Making your dive experience count – citizen science for sharks

October 17, 2017

By guest author Dr. Alex Hearn, Professor and Researcher at the Universidad San Francisco de Quito’s Galapagos Science Center.

The Galapagos Marine Reserve is the largest of several areas in the Eastern Tropical Pacific where sharks, along with other threatened marine megafauna species such as sunfish, giant mantas and sea turtles, are protected from fishing. In close collaboration with the Galapagos National Park Directorate (GNPD), my colleagues and I have been tracking their movements throughout the region for the past decade, in an attempt to understand how marine reserves contribute to the conservation of highly mobile species such as these. However, there is one big question that we have simply been unable to address — is the abundance of these species in the marine reserve changing over time?

Whale shark tagging

Whale shark tagging in the Galapagos Marine Reserve. (Photo © Jonathan Green)

This is never an easy question to answer, and is often addressed by looking at catch rates from fishing fleets — but of course in Galapagos, where industrial fishing is banned, this is not an option. We have tried using creative methods such as a combination of tagging and intensive visual surveys, but even this only gives us a snapshot. A recent study leapt to some amazing conclusions about shark abundance based on only two short surveys and huge variance around their data. The reality is that Galapagos is too large and the sharks and turtles too mobile for us to get a good grip on their abundance, given the size of our science team.

A couple of years ago, we looked to nearby Cocos Island for some insight. There, three dive boats have been recording what they see on every dive consistently for over a quarter of a century. This amazing dataset of over 1,000 dive reports each year, was recently analyzed by scientists and showed how some shark species had continued to decline despite the 12-mile marine reserve around the island. This was just the kind of dataset we needed for Galapagos.

Silky shark

A silky shark in the Galapagos Marine Reserve. (Photo © Jonathan Green)

About 18 months ago, staff at Galapagos Conservancy contacted me to discuss the possibility of developing technology to engage dive guides and the significant numbers of dive tourists visiting Galapagos (approximately 6,000-7,000 per year) in shark monitoring. This turned out to be the opportunity we had been waiting for. In the past, we had asked dive guides to fill in reports and hand them in, we had sent people to survey tourists…but neither method was found to be sustainable. No-one wants to fill in a survey at the end of a long day, and people complained about the lack of feedback. However, a short, pacey, attractive App for smartphones might do the trick.

We spent the next year or so working with the GNPD and with an App developer based in Boston, and after many trials and errors, we came up with Shark Count Galapagos — a free App which is deceptively simple-looking and easy to use. One of its most important features is that you can upload dive reports even in remote locations such as Darwin and Wolf, where there is no cellphone or internet coverage.

Shark Count app screen grabs

Screen grabs from the SharkCount app.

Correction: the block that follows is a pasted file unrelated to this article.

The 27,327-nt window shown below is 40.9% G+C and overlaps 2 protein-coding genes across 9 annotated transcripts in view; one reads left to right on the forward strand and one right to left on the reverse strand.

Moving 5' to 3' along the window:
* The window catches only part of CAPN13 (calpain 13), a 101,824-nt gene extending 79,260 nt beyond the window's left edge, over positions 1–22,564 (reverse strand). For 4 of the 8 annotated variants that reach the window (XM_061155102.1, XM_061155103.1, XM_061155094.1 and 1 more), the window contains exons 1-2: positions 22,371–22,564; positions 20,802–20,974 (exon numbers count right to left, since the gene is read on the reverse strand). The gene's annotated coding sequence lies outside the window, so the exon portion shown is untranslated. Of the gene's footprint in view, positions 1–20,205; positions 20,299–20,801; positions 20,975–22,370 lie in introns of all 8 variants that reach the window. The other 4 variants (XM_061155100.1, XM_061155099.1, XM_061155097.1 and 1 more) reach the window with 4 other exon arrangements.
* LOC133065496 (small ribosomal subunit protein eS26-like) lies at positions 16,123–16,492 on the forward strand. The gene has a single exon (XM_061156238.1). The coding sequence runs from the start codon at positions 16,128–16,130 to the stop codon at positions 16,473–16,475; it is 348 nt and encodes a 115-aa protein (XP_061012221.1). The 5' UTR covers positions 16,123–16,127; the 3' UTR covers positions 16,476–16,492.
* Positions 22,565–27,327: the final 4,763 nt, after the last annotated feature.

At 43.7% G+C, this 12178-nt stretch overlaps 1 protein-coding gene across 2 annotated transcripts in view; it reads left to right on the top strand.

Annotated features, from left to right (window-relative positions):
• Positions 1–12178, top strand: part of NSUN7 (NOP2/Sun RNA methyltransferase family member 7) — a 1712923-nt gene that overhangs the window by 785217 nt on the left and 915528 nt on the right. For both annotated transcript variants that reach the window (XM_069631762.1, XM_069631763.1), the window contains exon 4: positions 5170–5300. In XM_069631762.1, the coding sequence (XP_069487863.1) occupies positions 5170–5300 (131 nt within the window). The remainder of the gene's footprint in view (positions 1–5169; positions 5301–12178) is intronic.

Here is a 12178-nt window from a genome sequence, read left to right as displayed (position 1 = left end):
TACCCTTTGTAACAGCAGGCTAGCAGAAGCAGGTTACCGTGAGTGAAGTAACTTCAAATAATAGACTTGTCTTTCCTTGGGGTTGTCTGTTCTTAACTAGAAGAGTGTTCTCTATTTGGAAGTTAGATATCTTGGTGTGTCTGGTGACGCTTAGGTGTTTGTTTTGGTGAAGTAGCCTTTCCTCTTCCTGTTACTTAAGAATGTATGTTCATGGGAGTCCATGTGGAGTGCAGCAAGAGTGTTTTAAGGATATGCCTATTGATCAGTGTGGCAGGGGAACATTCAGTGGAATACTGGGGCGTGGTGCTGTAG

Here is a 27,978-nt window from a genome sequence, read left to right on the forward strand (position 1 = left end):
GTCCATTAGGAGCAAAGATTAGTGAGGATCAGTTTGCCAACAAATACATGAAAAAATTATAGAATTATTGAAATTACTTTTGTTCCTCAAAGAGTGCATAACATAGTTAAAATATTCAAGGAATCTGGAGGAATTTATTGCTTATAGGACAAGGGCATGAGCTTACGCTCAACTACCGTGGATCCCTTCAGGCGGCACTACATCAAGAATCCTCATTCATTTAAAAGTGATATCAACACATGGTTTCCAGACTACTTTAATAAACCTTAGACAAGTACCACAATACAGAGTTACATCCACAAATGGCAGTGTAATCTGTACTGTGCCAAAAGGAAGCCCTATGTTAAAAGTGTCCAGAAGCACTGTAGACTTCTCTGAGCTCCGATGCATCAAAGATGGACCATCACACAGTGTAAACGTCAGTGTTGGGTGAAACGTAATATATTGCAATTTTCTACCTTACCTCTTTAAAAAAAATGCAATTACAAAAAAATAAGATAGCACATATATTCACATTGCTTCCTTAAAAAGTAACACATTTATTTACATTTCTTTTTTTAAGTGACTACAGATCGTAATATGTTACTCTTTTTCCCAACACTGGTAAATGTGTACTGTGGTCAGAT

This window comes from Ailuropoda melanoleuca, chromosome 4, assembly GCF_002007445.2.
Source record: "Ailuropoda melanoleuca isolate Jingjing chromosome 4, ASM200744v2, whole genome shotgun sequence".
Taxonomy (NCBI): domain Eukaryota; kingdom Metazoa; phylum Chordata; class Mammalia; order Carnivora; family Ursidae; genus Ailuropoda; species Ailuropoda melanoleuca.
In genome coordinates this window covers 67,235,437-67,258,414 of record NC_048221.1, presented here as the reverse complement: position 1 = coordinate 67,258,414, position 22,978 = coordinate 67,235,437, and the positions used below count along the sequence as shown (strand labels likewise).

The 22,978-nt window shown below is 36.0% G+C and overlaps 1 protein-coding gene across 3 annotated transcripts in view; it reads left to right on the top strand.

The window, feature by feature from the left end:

We imported the dive records from our science surveys into Shark Count — around 350 dives taken over a 10-year period, and in early June the App was made available to the public for testing. Since then, we’ve recorded another 250 dives already. Dive guides and tourists have been enthusiastic in their support — we have over 90 users already, with limited promotion. What is so attractive about the App is that it provides instant feedback — I love to check what people have seen on recent dives, but you can also ask the App the best time of year or location to see particular species.

Of course, there is a real conservation benefit associated with Shark Count. By engaging dive guides and dive tourists in recording this information, we are able to get eyes in the water all over the Archipelago, and throughout the year. We are able to get a good baseline of where these animals are at different times of year, and how many we can expect to see at different sites. This can then be used to track changes over time. For example, we had nine dive reports from Gordon Rocks since 2007…but have logged another 33 since June. This allows us even to see daily and weekly changes in abundance. The true value of this will be seen once we have notched up a decade or more of dive reports, but the early data are promising. So much so in fact, that we now have plans to expand to the rest of the region, so that divers (and snorkelers*) at Socorro, Malpelo, Isla de la Plata and other places can also contribute and benefit from the App.

Hammerheads at Darwin Island

Hammerheads at Darwin Island. (Photo © Jonathan Green)

*If you are a snorkeler, you are more than welcome to use the App —  please just mention that you are snorkeling in the Comments section.

Dr. Alex HearnDr. Alex Hearn is a Professor and Researcher at the Universidad San Francisco de Quito’s Galapagos Science Center. He has been working on shark research and conservation in Galapagos for over a decade.

SharkCount Galapagos is available for download on both Android and iPhone devices here. You can also watch a short video to learn more about the app here.

Galapagos Conservancy would like to thank the Samuel Freeman Charitable Trust and Jeannie & Muray Kilgour for funding the development of Shark Count Galapagos.

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